By Noah Hubbell
By Kiernan Maletsky
By Tom Murphy
By Noah Hubbell
By Alex Distefano
By Darryl Smyers
By Jon Solomon
By Britt Chester
It was just before Christmas when Mike Marchant, one of Denver's most celebrated songwriters, found out he has cancer. "Being told you have cancer — I will never, ever forget what that feels like, because it's terrifying," he says.
After seeing a doctor for what he assumed was an infection, Marchant underwent a biopsy, and that's when his diagnosis was confirmed. "I immediately told all of my friends and family, of course," he remembers. "I'm a private person, but I don't feel that was something I had to be private about. I told my friends it wasn't a secret, so they could tell whoever they want.
"I really don't mind talking to people about it, because it's therapeutic," he goes on. "It wasn't something I wanted to keep secret, so I posted it on Facebook and said it was treatable, even when it'll be a heavy deal for the moment. Then all of these people started mobilizing and made something happen to help me out with the money. It's been amazing. It's been overwhelming."
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The Denver music scene is known for its heartfelt generosity. When one of its own is in need, folks are quick to band together and offer a helping hand. So when word spread that Marchant was in need of some assistance, countless people stepped up.
Naturally, that went a long way toward lifting his spirits. Even though he's been diagnosed with Hodgkin's lymphoma, one of the most curable kinds of cancer, it was still quite unnerving for the musician. "You still have to do chemo and radiation," he notes. "For a while, I got really down about it because they don't know the cause, and part of me wanted to know the cause. You know, to have something to blame it on, like, oh, you've had too many cigarettes, or you've had too many beers and your liver has turned. My life has turned around in so many ways I never would have imagined."
Although technically Marchant is a transplant, he's been here long enough that he might as well be a native. The songwriter was born in St. Louis but moved to Denver around age eight, when his father, who works in medical imaging, took a new job. After a short stint in Englewood, the Marchant family moved to a house in Littleton, where Mike's parents still live.
Marchant has been a fan of music all his life, but his earliest creative endeavors were ones in which he and his brother made up games and built haunted houses and mazes in the basement of their house in St. Louis, where the oppressive heat of Missouri summers made playing outside during the day prohibitive.
The hermetic nature of Marchant's nascent creative development seems to have informed his vivid songwriting, which itself comes out of a kind of private, imaginative world of making the most of the simple elements at hand. His family was musical, and his parents were always singing, but Marchant figures it was around the beginning of middle school that he started to develop his own taste in music, beginning with the Beach Boys.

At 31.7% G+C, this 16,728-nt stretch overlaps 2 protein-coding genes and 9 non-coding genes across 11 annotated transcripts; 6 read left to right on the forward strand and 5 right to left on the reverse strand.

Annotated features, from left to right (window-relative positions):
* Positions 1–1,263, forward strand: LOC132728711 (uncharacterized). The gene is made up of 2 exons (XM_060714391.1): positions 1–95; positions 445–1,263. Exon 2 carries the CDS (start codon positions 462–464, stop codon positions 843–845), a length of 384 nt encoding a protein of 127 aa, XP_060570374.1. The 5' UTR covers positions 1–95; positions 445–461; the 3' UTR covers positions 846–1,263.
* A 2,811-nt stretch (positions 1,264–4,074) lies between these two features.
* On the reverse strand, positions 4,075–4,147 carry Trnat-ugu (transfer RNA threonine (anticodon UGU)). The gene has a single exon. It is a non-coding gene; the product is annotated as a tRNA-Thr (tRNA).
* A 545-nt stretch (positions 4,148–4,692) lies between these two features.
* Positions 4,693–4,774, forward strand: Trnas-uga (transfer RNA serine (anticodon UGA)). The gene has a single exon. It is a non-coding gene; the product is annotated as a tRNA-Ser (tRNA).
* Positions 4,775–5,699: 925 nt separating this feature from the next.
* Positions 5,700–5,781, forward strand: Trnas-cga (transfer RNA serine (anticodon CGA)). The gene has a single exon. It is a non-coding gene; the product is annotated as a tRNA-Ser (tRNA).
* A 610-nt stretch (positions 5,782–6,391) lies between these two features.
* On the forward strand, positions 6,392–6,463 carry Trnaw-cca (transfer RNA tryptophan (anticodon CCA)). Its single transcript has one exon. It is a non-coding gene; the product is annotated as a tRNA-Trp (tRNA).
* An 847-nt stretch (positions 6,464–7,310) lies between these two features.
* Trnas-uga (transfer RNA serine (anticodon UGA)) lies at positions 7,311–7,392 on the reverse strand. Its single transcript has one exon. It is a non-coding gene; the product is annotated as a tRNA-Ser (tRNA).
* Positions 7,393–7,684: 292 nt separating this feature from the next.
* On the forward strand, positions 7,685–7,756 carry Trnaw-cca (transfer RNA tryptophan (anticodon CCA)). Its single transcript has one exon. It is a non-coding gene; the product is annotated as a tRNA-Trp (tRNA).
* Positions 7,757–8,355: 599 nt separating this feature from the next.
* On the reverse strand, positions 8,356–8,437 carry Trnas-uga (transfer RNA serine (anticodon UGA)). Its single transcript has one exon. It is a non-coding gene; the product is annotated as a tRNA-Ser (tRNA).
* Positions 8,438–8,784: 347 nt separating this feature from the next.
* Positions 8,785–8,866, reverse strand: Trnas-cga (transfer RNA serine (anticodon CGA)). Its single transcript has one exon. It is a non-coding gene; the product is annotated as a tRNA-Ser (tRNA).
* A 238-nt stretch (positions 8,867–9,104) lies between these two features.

"I was listening to this greatest-hits compilation, but it was the evil side of the Beach Boys," Marchant confesses. "I mean, like, 'Kokomo.' Those are beloved songs, obviously, but what I love of the Beach Boys now is completely different. It was a greatest-hits, so it probably had 'Good Vibrations' and some of those big, epic songs that we love. A lot of it was surfin' and girls, cheeseball stuff, but I still loved it."
Around the same time, Marchant also became fixated on a handful of other releases, like Beck's Odelay album and Weezer's self-titled debut. There were about six things that he liked back then, and he listened to them endlessly. Around the age of fourteen, Marchant got more into punk rock and pop punk, and from playing on friends' guitars, he realized how easy it was to play songs by bands like NOFX, Dead Kennedys and Millencolin.
"Once you take some band and learn twenty of their songs, you see how songs are built," says Marchant about his early songwriting exercises. "Even if you're not aware that you're giving yourself a lesson, you start to see trends and patterns, even when you're not looking for them. I think I figured out at least pop structures and stuff by inadvertently learning NOFX songs on guitar. Everyone has their own way they learn things, especially self-taught people, I think. When you go back and see how they wound up writing songs, it can say a lot about the music they make now."
At some point, Marchant became taken with the music being made by more technical guitar players like Joe Satriani and his ilk. That kept his attention for a few years, until he realized that although the music was complex and technically proficient, it was generally lacking great songwriting. And then he met one of the most influential figures in his life. "I met Cory Brown at seventeen," Marchant recalls. "He introduced me to a whole new world of music, everything I like now. We started playing music together with Cory Costello of I Know You Rider, and Ben Martin sometimes. We would get together and do Air covers. We recorded a cover of 'Dirty Trip,' from the Virgin Suicides album.